Notice then in Rev. 1:19, that the response of worship always leads to assurance and then responsibility. True worship will lead to true work for the Lord. John was not told to stay there lying down, but he had work to do. Devotion always leads to duty. The more you see Jesus for who He is, the more you love Him and the more you want to serve Him.
As we wrap up this series with this last encounter, I want more of what John experienced in my life. I want to be overwhelmed by His love. I want to gaze at His beauty more and more. I want to be obsessed and possessed by the Son of God. Most of our problems come because we have such a low view of Jesus Christ. As a result, we have a low view of sin and we allow it into our lives. We have a low view of ourselves, because we do not understand that it is Jesus who makes me who I am. He is the One who gives us significance and security. We have a low view of others, because His heart is not burning and breaking within us. God is looking for men and women who want Jesus to captivate them. He wants people who desire to be taken and shaken by Him. He wants people who desire to have sin and self blotted out, until Jesus alone remains.
I love what Charles Spurgeon says here, “’I fell at his feet as dead.’ He was not dead, but he was ‘as dead;’ that is to say, he could see no more, the blaze of Jesus’ face had blinded him; he could hear no more, the voice like the sound of many waters had stunned his ear; no bodily faculty retained its power….It is an infinite blessing to us to be utterly emptied, stripped, spoiled, and slain before the Lord…To lie at Jesus’ feet is a right experience; to lie there as sick and wounded is better, but to lie there as dead is best of all…But as for the death of all within us, that is of the flesh and of fallen nature, it is beyond measure desirable, and if for nothing else; my soul would pant more and more to see Jesus. May that two-edged sword which cometh out of his mouth smite all my besetting sins; may the brightness of his countenance scorch and burn up in me the very roots of evil: may he mount his white horse and ride through my soul conquering, and to conquer, casting out of me all that is of the old dragon and his inventions, and bringing every thought into subjection to himself. There would I lie at his dear conquering feet, slain by his mighty grace.”
As I close, I want to encourage you to read one of my favorite books of all time. It is by Hannah Hurnard and it is called “Hind’s Feet on High Places.” It is similar to Pilgrim’s Progress, where the whole story is an allegory, filled with symbols that stand for something.
For instance, the main character’s name is called Much-Afraid. She has a limp and a disfigurement on her face and live in this valley called the Valley of Humiliation. Her parents want her to marry a guy called Craven Fear. She works for someone called the Shepherd. The Shepherd has feet like a deer and lives among the mountains.
One day, Much-Afraid asks the Shepherd to help her live among the mountains where He lives. He sends her two companions since she is disabled to help her. They are called Sorrow and Suffering. She goes through an adventure struggling through deserts, floods, forests, enemies of pride, resentment, loneliness, etc.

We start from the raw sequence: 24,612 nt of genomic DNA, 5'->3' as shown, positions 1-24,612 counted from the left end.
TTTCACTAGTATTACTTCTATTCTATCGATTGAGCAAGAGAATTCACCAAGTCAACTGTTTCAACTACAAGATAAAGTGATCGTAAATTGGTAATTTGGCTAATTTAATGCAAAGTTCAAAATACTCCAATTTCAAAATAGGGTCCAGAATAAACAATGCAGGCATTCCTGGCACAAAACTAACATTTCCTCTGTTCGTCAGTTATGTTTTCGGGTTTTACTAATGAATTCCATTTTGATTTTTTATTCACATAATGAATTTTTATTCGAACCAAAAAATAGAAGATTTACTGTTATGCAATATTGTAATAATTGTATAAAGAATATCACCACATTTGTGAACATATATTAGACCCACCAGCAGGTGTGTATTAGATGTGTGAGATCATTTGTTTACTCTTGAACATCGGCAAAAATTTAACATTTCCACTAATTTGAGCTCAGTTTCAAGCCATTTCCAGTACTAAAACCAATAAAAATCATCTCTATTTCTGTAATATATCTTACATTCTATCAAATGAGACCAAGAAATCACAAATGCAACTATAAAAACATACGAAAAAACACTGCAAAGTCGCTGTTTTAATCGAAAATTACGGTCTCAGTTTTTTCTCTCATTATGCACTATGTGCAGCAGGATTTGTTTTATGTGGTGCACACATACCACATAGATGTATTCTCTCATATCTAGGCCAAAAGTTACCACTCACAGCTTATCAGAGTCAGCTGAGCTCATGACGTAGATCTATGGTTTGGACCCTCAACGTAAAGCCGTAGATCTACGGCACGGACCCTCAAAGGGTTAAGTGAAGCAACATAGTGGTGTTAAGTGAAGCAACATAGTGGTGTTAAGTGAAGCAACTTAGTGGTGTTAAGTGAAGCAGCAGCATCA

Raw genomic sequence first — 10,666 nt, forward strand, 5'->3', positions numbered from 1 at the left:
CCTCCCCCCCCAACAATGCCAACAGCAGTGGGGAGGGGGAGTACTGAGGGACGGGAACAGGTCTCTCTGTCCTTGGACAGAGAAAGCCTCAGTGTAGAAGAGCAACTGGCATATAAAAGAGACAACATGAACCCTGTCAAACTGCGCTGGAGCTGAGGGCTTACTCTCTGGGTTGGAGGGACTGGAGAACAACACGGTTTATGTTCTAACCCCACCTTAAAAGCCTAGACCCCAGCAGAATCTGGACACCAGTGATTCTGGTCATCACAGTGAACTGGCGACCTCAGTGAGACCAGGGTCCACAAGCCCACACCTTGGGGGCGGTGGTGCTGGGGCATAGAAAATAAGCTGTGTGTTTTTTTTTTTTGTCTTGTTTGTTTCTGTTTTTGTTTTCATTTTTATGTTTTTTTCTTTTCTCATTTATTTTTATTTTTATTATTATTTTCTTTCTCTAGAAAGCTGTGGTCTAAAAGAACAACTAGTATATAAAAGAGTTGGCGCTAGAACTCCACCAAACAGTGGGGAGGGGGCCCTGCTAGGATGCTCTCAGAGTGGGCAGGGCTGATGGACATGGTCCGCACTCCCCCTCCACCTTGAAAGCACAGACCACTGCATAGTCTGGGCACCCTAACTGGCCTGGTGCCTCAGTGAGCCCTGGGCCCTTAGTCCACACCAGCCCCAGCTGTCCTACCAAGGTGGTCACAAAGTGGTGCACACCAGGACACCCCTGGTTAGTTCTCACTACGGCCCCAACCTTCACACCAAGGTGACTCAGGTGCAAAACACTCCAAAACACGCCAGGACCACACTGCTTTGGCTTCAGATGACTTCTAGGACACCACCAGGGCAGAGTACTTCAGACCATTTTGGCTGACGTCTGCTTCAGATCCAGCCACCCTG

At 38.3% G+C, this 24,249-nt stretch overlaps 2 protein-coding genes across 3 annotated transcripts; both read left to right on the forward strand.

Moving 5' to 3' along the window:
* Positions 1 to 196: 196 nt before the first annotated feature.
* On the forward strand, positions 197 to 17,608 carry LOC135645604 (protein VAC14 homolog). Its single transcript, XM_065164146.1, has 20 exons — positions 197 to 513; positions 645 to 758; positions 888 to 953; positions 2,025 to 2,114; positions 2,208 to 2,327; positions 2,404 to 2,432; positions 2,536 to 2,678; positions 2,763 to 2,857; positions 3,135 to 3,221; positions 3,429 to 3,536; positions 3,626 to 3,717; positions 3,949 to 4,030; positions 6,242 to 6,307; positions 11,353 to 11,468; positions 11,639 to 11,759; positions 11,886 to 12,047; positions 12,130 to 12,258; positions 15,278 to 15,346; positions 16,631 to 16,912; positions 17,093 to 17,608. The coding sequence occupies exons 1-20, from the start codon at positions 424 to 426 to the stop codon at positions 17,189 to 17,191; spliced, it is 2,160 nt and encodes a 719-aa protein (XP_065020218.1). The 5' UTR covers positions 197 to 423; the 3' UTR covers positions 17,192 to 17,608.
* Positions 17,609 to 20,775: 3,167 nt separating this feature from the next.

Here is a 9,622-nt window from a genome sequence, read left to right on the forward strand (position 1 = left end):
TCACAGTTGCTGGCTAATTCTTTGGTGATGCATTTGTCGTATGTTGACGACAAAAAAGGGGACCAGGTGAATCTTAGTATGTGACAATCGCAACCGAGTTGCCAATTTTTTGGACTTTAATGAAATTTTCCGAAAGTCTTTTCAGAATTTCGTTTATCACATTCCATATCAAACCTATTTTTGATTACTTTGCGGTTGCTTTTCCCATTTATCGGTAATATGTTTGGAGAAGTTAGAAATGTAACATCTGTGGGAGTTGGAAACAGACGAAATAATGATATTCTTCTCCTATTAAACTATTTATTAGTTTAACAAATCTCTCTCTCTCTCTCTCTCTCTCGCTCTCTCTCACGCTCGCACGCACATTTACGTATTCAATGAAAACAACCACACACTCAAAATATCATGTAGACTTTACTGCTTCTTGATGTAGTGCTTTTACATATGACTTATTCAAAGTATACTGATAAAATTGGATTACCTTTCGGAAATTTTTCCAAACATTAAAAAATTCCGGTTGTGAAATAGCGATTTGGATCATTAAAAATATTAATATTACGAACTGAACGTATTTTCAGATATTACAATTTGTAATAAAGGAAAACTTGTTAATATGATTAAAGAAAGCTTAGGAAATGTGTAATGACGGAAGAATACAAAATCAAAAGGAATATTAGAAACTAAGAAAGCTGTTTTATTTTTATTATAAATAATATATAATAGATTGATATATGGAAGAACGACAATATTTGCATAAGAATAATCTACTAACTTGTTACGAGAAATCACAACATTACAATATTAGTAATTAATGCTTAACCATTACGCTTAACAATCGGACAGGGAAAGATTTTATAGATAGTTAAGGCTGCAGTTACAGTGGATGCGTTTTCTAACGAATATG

However, before the trip, the Shepherd asked her to do something important. He gave her a bag and told her wherever and whenever she gets into trouble, to call upon His name and then He will come and rescue her. After He rescues her, she must pick up a stone and put it in her sack to help her remember how great He has been to her. These stones would be called the stones of remembrance.
Towards the end, a lot has happened, which you can go and read. But one day the Shepherd comes to her and asks her to empty the contents of her bag. She does so, but notices that each and every stone had now been transformed into precious jewels. He then took the jewels and made it into a crown and put it on her head.
Beloved, the day is coming for us too. The journey in this world, this valley of humiliation, will be over. We will see Him. This will be the greatest encounter of all time. And when He places that crown on our head, I want to hear Him say, “Well done, good and faithful servant.” Nothing else will matter. Actually the crown does not even matter either. I will gladly throw the crown down at His feet and worship Him…forever. Come Lord Jesus!
Kendell H. Easley, Vol. 12, Revelation, Holman New Testament Commentary; Holman Reference, 17 (Nashville, TN: Broadman & Holman Publishers, 1998).
Grant R. Osborne, Revelation, Baker Exegetical Commentary on the New Testament, 80 (Grand Rapids, Mich.: Baker Academic, 2002).
John MacArthur, Revelation 1-11, 38 (Chicago: Moody Press, 1999).
M.S. Mills, Revelation : An Exegetical Study of the Revelation to John, Re 1:9 (Dallas: 3E Ministries, 1997, c1987).
Rev. 5:2, 12; 6:10; 7:2, 10; 8:13; 10:3; 11:12, 15; 12:10; 14:2, 15, 18; 16:1,17; 19:1, 17; 21:3
G. K. Beale, The Book of Revelation : A Commentary on the Greek Text, 208 (Grand Rapids, Mich.; Carlisle, Cumbria: W.B.Eerdmans; Paternoster Press, 1999).
Dallas Theological Seminary, Bibliotheca Sacra Volume 122, 122:244 (Dallas Theological Seminary, 1965; 2002).
John Walvoord, The Revelation of Jesus Christ, 47 (Chicago, Il: Moody, 1966).
 C.H. Spurgeon, “The Glorious Master and the Swooning Disciple”
http://www.ccel.org/ccel/spurgeon/sermons18.titlepage.html accessed 26 April 2009.
 Hannah Hurnard, Hind’s Feet on High Places, 228-229 (Wheaton: Tyndale House, 1975).